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Old 11-11-2013, 06:58 PM   #75
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Originally Posted by rodsterinfl View Post
Exactly Pharmgeek. From the look of it. Something was above the bars and the angle of bend and upward bend suggest a hard turn. With the head jammed, the turn would have forced all the weight/load in a straight line, probably from the original position. The only two factors are operator or product. Whatever was between the bars and the head (note the bent up areas) was part of the issue.
Initially I couldn't see how the chain could be responsible for the damage because I was thinking in terms of the chain being in tension - in which case I felt it would surely have let go before causing such major damage to the 2" bar.

But if it is suggested that somehow chain links caused jamming of the pivot mechanism and as such the links were in compression, then that is a different scenario and I could see that situation.

If that happened though, I would expect to see some significant "squishing damage" (Technical term?!) evident on the links. I wonder if that was found?

This all starts to sound a bit like train derailment investigations I used to be involved in years ago!

Brian.
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Old 11-11-2013, 07:09 PM   #76
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Excellent post Zack!
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Old 11-11-2013, 07:14 PM   #77
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Actually I think what we need is more facts and less cheer leading. Reading both the threads on this near catastrophic failure it is clear to me that all the facts have not been made public.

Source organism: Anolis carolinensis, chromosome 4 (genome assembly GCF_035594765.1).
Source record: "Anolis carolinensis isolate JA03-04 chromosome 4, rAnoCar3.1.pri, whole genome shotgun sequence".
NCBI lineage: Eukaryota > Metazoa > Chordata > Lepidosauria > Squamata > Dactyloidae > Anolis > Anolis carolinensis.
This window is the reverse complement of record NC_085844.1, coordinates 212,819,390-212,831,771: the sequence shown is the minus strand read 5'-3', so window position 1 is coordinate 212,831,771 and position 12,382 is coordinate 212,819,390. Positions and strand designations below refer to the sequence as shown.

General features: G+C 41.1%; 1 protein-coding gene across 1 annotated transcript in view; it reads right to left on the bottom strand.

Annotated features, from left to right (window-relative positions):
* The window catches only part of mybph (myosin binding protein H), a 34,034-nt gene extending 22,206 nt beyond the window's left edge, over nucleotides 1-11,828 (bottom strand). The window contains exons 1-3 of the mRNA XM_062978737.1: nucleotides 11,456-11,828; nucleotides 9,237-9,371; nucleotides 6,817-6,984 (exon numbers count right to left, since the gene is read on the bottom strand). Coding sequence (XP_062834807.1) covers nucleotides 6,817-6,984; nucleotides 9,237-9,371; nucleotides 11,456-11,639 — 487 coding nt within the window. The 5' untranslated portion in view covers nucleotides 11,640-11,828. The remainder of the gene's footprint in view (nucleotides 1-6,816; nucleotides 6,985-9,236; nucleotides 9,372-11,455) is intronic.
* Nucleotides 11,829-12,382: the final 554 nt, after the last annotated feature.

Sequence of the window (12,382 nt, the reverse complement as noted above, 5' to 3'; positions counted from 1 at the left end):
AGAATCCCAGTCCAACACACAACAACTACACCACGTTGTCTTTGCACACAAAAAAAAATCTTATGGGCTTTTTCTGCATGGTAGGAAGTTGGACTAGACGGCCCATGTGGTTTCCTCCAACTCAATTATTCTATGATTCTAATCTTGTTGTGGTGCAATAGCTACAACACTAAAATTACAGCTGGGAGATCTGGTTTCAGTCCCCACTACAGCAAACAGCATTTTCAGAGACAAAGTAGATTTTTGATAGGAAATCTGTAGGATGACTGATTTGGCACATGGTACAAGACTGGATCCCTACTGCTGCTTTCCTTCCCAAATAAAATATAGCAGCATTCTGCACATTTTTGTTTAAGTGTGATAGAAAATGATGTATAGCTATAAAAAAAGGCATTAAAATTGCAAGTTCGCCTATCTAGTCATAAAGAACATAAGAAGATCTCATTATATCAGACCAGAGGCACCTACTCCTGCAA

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Old 11-11-2013, 07:27 PM   #78
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Quote:
Originally Posted by Sean Woodruff View Post
Arrow - The shear bolts would have sheared. The strut bar would have bent. The hole that the strut attaches to on the main orange hitch head would have ripped out to the trailer side. ProPride - the frame bracket that holds the tail of the yoke will shift to the side. There are no shear bolts because there is no drilling into the frame to install the ProPride.
Like this?
Backing uphill in the mud. Jim
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Old 11-11-2013, 08:01 PM   #79
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oh oh . . . two hitch conspiracies in one thread.
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Old 11-11-2013, 08:07 PM   #80
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Old 11-11-2013, 08:15 PM   #81
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Quote:
Originally Posted by ROBERT CROSS View Post
Something bad happened….
---snip---
Whats important is that certain things need to be done to reduce the chances of it happening again.
Educating the user is number one.
---snip---
Bob's statement about educating the user should be the #1 lesson to be gained from this thread.

The manufacturer of the hitch stated back in Post #21:

"After looking more closely at her photos IT DOES appear the her yoke is also misaligned which would indicate that the hitch was up against the stop at some point. ---"

An important part of educating the user should be to provide some warning in the INSTALLATION And OPERATION manual about avoiding a TV/TT angle which would cause the hitch to be "up against the stop".

In an online version of the manual -- https://dl.dropboxusercontent.com/u/9594331/ProPride%203P%20Hitch%20Installation%20and%20Opera tion.pdf,
I found no mention of avoiding too sharp of an angle when backing. If other versions of the manual are lacking the warning, I think it would be good to remedy that omission.

People who never have used a ProPride hitch, no matter how experienced or inexperienced with other hitches, would have no reason to know that backing into too sharp an angle could do major damage to the hitch.
They most likely would assume that as long as the TV and TT did not make contact, there would be no limit to the backing angle.

Since there was evidence to "indicate that the hitch was up against the stop at some point", I think that should be accepted as the most likely cause for the damage to Annie's hitch.

And, I think it also should be accepted that a properly-placed and properly-worded warning in the Owner's Manual might prevent other owners from encountering a similar problem.

As for the chains causing the bending of the stinger --
Annie stated that the installer lengthened the chains and they were very close to dragging.